US Pushes for Human Rights Resolution on Burma in UN Security Council

The United States has asked the United Nations Security Council to pass a resolution criticizing the ruling Burmese military junta for its continued violations of human rights, including the house arrest of pro-democracy leader and Nobel Peace Prize laureate Aung San Suu Kyi. According to BBC, this is the first time that the Council has addressed the junta’s human rights abuses.

The proposed resolution follows the visit of UN Undersecretary General Ibrahim Gambari last month. According to Reuters, his visit is the first by a high-ranking UN official in the last two years, and he met briefly with Suu Kyi during his visit. However, Reuters reports that the resolution is unlikely to pass without the support of China and Russia, who do not believe the situation falls under the Council’s purview. Both countries have the power to veto any resolution put before the Council.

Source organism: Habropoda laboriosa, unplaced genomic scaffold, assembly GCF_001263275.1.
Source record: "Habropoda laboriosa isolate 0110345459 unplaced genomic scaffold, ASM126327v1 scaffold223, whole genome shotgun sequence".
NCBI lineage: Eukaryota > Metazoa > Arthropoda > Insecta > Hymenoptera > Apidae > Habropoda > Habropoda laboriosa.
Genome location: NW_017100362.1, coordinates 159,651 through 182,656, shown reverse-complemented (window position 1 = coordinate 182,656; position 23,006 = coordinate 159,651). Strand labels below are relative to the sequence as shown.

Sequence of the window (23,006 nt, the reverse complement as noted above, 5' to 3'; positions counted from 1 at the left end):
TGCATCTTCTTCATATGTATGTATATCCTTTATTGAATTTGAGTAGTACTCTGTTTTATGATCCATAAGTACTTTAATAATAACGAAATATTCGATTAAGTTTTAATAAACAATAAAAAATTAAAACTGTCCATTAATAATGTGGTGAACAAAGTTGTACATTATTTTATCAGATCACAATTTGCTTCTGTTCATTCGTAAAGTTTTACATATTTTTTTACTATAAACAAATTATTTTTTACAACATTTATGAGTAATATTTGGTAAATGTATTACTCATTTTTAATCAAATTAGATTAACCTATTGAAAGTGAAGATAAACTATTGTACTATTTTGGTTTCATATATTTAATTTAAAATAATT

Suu Kyi endured house arrest from 1989 to 1995 after she emerged as a leader of the opposition movement. The military regime refused to honor the results of the 1990 election, during which Suu Kyi’s National League for Democracy garnered an overwhelming majority of the popular vote. She was rearrested in May 2003, and the military junta recently extended her house arrest until May 2007, reports the Washington Post.


BBC 6/1/06; Feminist Daily News Wire 12/3/04; Reuters 5/31/06; Washington Post 6/1/06

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